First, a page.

Clovis Culture, Ice Age Fauna Weren’t Wiped Out by Cosmic Impact
Blake De Pastino
Proponents of the Younger Dryas Impact Hypothesis argue that a celestial impact led to the demise of such iconic animals as the mammoth and the mastodon, as well as the decline of the Clovis culture. (Image by Mauricio Antón © 2008 Public Library of Science.)
A physicist says his latest research may finally put to rest one of the most vexing theories about America’s natural history: that the giant fauna of the Ice Age — and the culture of humans who hunted them — were wiped out by a cosmic impact.
Studies of rock samples from the Channel Islands of California to the creeks of Oklahoma have failed to turn up any evidence, he says, that supports what’s known as the Younger Dryas Impact Hypothesis.
The missing evidence? Diamonds.
For a decade, the impact theory has posited that a period of sudden cooling that occurred around 12,900 years ago, known as the Younger Dryas event, was caused by a collision with Earth by a meteorite, comet, or some other celestial object.
Experts don’t dispute that Younger Dryas cold snap actually happened. The most widely held theory is that it was caused by rapid melting of glaciers at the end of the Ice Age, which inundated the northern oceans with fresh water and created a sudden change in ocean currents and, therefore, climate patterns.
But proponents of the impact theory argue that a celestial impact triggered widespread wildfires and blanketed the atmosphere in dust, causing a collapse of ecosystems that led to the demise of such iconic animals as the mammoth and the mastodon, as well as the decline of the widespread Clovis culture.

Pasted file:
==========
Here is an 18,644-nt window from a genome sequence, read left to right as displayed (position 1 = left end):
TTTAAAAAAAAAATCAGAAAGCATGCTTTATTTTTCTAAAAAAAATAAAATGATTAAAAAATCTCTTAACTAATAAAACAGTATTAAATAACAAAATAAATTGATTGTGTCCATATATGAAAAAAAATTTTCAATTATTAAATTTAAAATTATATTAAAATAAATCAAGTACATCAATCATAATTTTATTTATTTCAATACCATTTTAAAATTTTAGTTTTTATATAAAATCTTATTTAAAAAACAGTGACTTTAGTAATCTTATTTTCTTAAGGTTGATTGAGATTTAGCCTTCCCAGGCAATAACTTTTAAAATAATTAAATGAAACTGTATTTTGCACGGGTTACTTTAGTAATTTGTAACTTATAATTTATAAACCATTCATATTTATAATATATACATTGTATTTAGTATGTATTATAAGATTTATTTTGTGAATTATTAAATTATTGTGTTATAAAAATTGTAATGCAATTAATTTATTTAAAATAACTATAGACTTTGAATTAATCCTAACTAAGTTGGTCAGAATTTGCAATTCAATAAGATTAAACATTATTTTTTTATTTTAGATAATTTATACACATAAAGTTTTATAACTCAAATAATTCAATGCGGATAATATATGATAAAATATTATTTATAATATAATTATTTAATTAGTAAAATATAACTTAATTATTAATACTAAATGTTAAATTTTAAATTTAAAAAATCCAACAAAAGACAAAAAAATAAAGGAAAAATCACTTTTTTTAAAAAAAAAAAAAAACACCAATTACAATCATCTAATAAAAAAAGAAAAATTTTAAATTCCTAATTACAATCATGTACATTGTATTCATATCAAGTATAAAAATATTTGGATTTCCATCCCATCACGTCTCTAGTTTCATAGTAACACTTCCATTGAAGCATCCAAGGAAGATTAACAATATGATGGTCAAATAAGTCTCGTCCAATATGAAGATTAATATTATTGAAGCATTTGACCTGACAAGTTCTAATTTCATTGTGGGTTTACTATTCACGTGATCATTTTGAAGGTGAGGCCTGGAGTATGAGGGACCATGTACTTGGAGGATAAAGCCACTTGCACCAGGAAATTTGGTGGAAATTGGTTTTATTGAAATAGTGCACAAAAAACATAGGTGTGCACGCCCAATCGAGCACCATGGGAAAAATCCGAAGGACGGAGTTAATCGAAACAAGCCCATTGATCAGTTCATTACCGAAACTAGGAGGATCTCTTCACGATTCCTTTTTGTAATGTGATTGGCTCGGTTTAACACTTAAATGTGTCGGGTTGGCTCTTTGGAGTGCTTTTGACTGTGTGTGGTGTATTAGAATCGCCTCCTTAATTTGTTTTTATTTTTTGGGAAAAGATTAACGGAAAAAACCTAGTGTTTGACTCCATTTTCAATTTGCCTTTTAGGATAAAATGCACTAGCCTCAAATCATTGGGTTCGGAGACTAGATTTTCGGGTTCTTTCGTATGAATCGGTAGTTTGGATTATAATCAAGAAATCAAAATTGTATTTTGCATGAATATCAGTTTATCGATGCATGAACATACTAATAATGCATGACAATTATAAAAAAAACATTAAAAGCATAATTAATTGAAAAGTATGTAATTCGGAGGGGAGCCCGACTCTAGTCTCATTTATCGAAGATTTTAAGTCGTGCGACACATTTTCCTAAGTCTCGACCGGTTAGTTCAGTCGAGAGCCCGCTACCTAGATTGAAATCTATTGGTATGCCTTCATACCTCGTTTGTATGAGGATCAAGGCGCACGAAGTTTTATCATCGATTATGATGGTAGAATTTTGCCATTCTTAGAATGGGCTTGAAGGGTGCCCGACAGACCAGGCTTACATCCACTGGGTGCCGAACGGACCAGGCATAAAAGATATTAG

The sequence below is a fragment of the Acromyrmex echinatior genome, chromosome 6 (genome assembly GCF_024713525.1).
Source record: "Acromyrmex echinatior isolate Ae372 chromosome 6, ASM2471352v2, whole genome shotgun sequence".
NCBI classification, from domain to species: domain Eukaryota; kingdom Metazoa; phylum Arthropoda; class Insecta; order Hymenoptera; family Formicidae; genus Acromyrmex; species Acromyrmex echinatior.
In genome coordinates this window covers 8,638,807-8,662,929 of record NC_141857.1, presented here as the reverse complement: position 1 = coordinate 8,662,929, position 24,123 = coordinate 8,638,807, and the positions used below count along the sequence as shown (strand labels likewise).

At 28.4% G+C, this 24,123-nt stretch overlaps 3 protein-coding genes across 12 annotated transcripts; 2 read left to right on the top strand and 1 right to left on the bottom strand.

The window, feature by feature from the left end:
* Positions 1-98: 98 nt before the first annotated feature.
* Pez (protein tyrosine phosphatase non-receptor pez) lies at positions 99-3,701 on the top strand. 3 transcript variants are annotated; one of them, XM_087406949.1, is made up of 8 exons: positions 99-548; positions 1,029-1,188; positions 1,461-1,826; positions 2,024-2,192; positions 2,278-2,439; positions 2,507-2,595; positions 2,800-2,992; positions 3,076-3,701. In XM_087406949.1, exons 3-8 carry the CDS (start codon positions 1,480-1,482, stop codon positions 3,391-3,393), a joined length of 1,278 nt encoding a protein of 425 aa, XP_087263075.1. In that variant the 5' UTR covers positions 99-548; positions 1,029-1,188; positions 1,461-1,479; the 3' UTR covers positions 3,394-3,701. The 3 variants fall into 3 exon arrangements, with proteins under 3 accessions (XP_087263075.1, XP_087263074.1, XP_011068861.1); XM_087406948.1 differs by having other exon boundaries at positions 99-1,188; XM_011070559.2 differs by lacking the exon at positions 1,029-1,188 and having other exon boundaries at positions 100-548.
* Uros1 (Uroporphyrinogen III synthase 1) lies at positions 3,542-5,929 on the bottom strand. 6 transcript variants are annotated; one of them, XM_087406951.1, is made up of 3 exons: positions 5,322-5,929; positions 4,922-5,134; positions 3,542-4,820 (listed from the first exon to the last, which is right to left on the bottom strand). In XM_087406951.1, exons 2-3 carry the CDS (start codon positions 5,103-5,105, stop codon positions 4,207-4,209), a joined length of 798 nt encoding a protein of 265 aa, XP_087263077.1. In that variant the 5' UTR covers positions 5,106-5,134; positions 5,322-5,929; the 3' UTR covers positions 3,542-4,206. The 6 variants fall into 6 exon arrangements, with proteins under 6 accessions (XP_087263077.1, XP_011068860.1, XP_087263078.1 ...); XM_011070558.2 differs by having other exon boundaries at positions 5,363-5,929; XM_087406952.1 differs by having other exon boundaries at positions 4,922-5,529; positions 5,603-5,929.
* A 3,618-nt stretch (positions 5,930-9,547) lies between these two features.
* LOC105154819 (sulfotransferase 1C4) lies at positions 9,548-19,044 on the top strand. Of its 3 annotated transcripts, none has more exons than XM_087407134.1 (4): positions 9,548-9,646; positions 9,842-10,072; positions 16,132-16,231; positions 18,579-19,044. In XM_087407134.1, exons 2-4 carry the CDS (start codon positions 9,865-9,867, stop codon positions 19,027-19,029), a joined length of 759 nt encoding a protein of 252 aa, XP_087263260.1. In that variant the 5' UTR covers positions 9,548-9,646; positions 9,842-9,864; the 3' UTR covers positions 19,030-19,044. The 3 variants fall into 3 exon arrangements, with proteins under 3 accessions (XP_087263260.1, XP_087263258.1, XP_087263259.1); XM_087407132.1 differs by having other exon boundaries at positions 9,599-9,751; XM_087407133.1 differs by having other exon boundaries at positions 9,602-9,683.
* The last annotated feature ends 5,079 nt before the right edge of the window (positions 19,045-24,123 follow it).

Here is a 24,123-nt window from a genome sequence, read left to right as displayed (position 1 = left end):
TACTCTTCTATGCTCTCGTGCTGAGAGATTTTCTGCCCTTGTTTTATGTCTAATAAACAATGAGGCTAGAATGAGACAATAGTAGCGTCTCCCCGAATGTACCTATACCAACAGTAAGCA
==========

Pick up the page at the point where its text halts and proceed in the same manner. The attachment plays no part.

This, despite the lack of any obvious evidence of such a recent impact.
But supporters of the impact hypothesis have long argued that proof can be found at a microscopic scale, in the form of nano-sized diamond crystals, produced by the energy of the space crash.
Dr. Tyrone Daulton of Washington University in St. Louis describes the impact scenario as “diamonds rain[ing] from the sky as the woolly mammoths fell in their tracks across North America.”
But Daulton conducted a thorough analysis of samples that were found by other studies to have contained such diamonds.
“My goal was to identify nanodiamonds,” Daulton said in an interview, “that is, confirm their presence, if present, and study them, if present.
“I was unsuccessful. No diamonds were found.”
The impetus for his study, he said, was a one-page article in the journal Science published in 2009 by Dr. Douglas Kennett of the University of Oregon, which reported the presence of nanodiamonds in a layer of rock that supporters of the impact theory call the Younger Dryas Boundary — a stratum that dates to 12,900 years ago.
A reporter from Science, who was doing a write-up about the paper, contacted Daulton for comment, because Daulton was known for his study of formation of diamonds in space, such as during the formation of stars.
Daulton decided to do his own research to test the claims made in Kennett’s paper and others.
He began with the main deposit investigated by Kennett and his team, at Arlington Canyon, on Santa Rosa Island in California’s Channel Islands.
Some of the disputed evidence was found on Santa Rosa Island, one of the Channel Islands off the coast of southern California.
“My coauthors have studied the Arlington Canyon site in great detail and have collected a large amount of data there,” Daulton said.
“My coauthors were able to locate the exact same outcrop section that Kennett et al., sampled for their studies.”